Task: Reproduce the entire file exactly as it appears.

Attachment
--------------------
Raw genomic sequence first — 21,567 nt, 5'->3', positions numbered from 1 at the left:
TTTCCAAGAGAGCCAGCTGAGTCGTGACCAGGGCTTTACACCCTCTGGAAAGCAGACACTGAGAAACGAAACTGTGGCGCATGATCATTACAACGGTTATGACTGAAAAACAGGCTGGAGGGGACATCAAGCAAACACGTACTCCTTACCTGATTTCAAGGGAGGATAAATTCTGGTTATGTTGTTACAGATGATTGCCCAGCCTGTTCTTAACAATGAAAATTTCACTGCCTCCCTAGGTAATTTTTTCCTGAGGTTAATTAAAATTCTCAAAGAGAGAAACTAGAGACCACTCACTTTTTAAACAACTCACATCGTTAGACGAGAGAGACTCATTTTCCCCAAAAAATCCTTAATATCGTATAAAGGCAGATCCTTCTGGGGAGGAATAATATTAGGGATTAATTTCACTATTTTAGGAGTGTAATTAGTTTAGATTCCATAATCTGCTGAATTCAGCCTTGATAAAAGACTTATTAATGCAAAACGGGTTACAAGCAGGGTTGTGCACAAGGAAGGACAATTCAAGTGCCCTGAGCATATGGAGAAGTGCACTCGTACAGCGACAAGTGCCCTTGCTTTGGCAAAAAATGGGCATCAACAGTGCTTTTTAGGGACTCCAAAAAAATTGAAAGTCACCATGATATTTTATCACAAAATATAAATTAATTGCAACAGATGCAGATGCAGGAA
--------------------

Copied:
Raw genomic sequence first — 21,567 nt, 5'->3', positions numbered from 1 at the left:
TTTCCAAGAGAGCCAGCTGAGTCGTGACCAGGGCTTTACACCCTCTGGAAAGCAGACACTGAGAAACGAAACTGTGGCGCATGATCATTACAACGGTTATGACTGAAAAACAGGCTGGAGGGGACATCAAGCAAACACGTACTCCTTACCTGATTTCAAGGGAGGATAAATTCTGGTTATGTTGTTACAGATGATTGCCCAGCCTGTTCTTAACAATGAAAATTTCACTGCCTCCCTAGGTAATTTTTTCCTGAGGTTAATTAAAATTCTCAAAGAGAGAAACTAGAGACCACTCACTTTTTAAACAACTCACATCGTTAGACGAGAGAGACTCATTTTCCCCAAAAAATCCTTAATATCGTATAAAGGCAGATCCTTCTGGGGAGGAATAATATTAGGGATTAATTTCACTATTTTAGGAGTGTAATTAGTTTAGATTCCATAATCTGCTGAATTCAGCCTTGATAAAAGACTTATTAATGCAAAACGGGTTACAAGCAGGGTTGTGCACAAGGAAGGACAATTCAAGTGCCCTGAGCATATGGAGAAGTGCACTCGTACAGCGACAAGTGCCCTTGCTTTGGCAAAAAATGGGCATCAACAGTGCTTTTTAGGGACTCCAAAAAAATTGAAAGTCACCATGATATTTTATCACAAAATATAAATTAATTGCAACAGATGCAGATGCAGGAA